A career in aerospace engineering will see you working with cutting-edge technology and international companies
As an aerospace engineer you’ll research, design, develop, maintain and test the performance of:
- civil and military aircraft
- weapons systems
- space vehicles.
Work is also carried out on the different components that make up these aircraft and systems. In some companies you may be known as an aeronautical engineer.
You’ll be concerned with improving flight safety, fuel efficiency, speed and weight, as well as reducing system costs and using advancing technologies to meet customer needs. The role is increasingly addressing the environmental impact of air travel.
Types of aerospace engineer
You can specialise in a particular area such as:
- materials and structures
- systems integration.
Your tasks as an aerospace engineer can vary depending on your specialist area and employer, but you could be required to:
- apply the principles of science and technology to create aircraft, components and support equipment
- research and develop design specifications and use computer-aided design (CAD) software to create plans
- supervise the assembly of airframes and the installation of engines, instruments and other equipment
- take part in flight-test programmes to measure take-off distances, rate of climb, stall speeds, manoeuvrability and landing capacities
- resolve issues that arise during the design, development and testing processes
- maintain aircraft for full operation including making regular inspections, maintenance, repairs and servicing
- measure and improve the performance of aircraft, components and systems
- modify designs to improve safety features or minimise fuel consumption and pollution
- investigate aircraft accidents
- collate information, interpret data and publish the results of specific projects in technical report form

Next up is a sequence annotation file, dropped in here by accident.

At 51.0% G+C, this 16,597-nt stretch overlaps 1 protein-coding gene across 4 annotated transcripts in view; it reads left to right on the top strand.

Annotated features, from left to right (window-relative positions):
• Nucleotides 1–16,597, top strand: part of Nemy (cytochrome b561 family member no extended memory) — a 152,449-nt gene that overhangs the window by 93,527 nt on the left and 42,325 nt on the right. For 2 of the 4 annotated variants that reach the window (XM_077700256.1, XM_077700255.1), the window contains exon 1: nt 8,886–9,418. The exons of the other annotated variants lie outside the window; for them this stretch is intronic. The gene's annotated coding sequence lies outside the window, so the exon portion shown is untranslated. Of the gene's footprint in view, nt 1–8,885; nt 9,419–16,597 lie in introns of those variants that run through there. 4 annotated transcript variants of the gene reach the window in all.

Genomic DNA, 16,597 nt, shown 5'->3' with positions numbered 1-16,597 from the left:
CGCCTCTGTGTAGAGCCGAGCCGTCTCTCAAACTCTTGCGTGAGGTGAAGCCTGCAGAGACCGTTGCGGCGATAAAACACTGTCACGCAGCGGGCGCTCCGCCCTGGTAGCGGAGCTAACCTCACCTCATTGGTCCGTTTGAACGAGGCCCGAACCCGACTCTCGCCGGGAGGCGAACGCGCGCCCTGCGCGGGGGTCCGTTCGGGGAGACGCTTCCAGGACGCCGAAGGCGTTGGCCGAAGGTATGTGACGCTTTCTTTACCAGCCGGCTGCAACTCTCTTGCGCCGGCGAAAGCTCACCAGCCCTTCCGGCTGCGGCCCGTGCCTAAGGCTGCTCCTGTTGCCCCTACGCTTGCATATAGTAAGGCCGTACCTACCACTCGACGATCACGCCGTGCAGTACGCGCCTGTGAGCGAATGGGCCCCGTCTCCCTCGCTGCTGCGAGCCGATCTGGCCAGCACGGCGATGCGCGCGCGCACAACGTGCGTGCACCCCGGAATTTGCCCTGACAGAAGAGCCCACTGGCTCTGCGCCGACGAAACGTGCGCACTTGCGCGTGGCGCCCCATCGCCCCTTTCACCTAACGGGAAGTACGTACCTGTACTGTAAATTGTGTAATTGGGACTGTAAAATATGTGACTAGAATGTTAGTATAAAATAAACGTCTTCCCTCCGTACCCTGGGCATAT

- communicate technical and regulatory advice to clients, teams, suppliers and other professionals within the aerospace industry.
- Starting salaries for aerospace engineers range from £22,000 to £28,000.
- With experience this can rise to between £28,000 and £40,000, depending on the level of your expertise.
- At senior levels, particularly if you gain chartered status, you can expect a salary of £45,000 to £60,000+.
You may be offered a starting salary at the higher end of the band if you have a Masters or research qualification. Larger, more renowned employers typically offer larger salaries.
Income figures are intended as a guide only.
Working hours are mainly 9am to 5pm, but extra hours may be required to complete projects to deadlines. You may need to work on an on-call consultation basis, dealing with such issues as a change in the priority of repairs or in case of an emergency investigation.
Working at the forefront of technology makes long career breaks difficult, as you need to keep up to date with industry developments. Self-employment opportunities are limited.
What to expect
- You may be based in offices, factory production hangars or aeronautical laboratories. Travel to sites and other industrial companies to examine or test aircraft may be required.
- Design work in a laboratory will involve the use of sophisticated computer visualisation tools and software.
- Jobs are widely available in a number of locations in the UK and abroad. The main aerospace manufacturing locations in the UK are the South West, the Midlands, the North West, Northern Ireland, the South East and Wales. The UK has a very advanced aerospace industry, which is at the forefront of technological and scientific development.
- Only a small percentage of women are working as aerospace engineers. Support and access to initiatives relevant to women in engineering is available from organisations such as Women’s Engineering Society (WES) and WISE.
- You’ll need to show dedication and enthusiasm. Workloads may vary from day to day, and can be a stressful job when deadlines approach. The work must be precise, as the consequences of human error can be serious.
- Travel within a working day and absence from home overnight are sometimes necessary to visit aircraft workshops or hangars. Overseas travel may be required to attend courses and conferences on aeronautical engineering.